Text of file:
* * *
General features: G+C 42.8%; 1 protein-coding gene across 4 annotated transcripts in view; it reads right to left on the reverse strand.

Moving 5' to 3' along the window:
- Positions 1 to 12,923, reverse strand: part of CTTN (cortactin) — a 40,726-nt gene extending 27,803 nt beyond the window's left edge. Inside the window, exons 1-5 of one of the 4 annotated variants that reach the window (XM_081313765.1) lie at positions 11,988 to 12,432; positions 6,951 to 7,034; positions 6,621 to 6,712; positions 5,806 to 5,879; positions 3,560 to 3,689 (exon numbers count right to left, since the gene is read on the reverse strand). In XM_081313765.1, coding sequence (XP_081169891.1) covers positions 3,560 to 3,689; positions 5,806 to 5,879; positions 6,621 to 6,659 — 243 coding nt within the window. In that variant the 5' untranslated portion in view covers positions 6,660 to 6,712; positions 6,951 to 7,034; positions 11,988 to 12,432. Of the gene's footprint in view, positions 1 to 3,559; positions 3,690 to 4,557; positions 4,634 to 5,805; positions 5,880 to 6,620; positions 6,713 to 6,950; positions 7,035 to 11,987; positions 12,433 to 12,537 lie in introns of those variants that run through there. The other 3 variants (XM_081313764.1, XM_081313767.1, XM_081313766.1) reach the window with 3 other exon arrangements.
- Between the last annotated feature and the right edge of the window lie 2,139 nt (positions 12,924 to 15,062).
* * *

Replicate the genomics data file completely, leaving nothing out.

General features: G+C 42.8%; 1 protein-coding gene across 4 annotated transcripts in view; it reads right to left on the reverse strand.

Moving 5' to 3' along the window:
- Positions 1 to 12,923, reverse strand: part of CTTN (cortactin) — a 40,726-nt gene extending 27,803 nt beyond the window's left edge. Inside the window, exons 1-5 of one of the 4 annotated variants that reach the window (XM_081313765.1) lie at positions 11,988 to 12,432; positions 6,951 to 7,034; positions 6,621 to 6,712; positions 5,806 to 5,879; positions 3,560 to 3,689 (exon numbers count right to left, since the gene is read on the reverse strand). In XM_081313765.1, coding sequence (XP_081169891.1) covers positions 3,560 to 3,689; positions 5,806 to 5,879; positions 6,621 to 6,659 — 243 coding nt within the window. In that variant the 5' untranslated portion in view covers positions 6,660 to 6,712; positions 6,951 to 7,034; positions 11,988 to 12,432. Of the gene's footprint in view, positions 1 to 3,559; positions 3,690 to 4,557; positions 4,634 to 5,805; positions 5,880 to 6,620; positions 6,713 to 6,950; positions 7,035 to 11,987; positions 12,433 to 12,537 lie in introns of those variants that run through there. The other 3 variants (XM_081313764.1, XM_081313767.1, XM_081313766.1) reach the window with 3 other exon arrangements.
- Between the last annotated feature and the right edge of the window lie 2,139 nt (positions 12,924 to 15,062).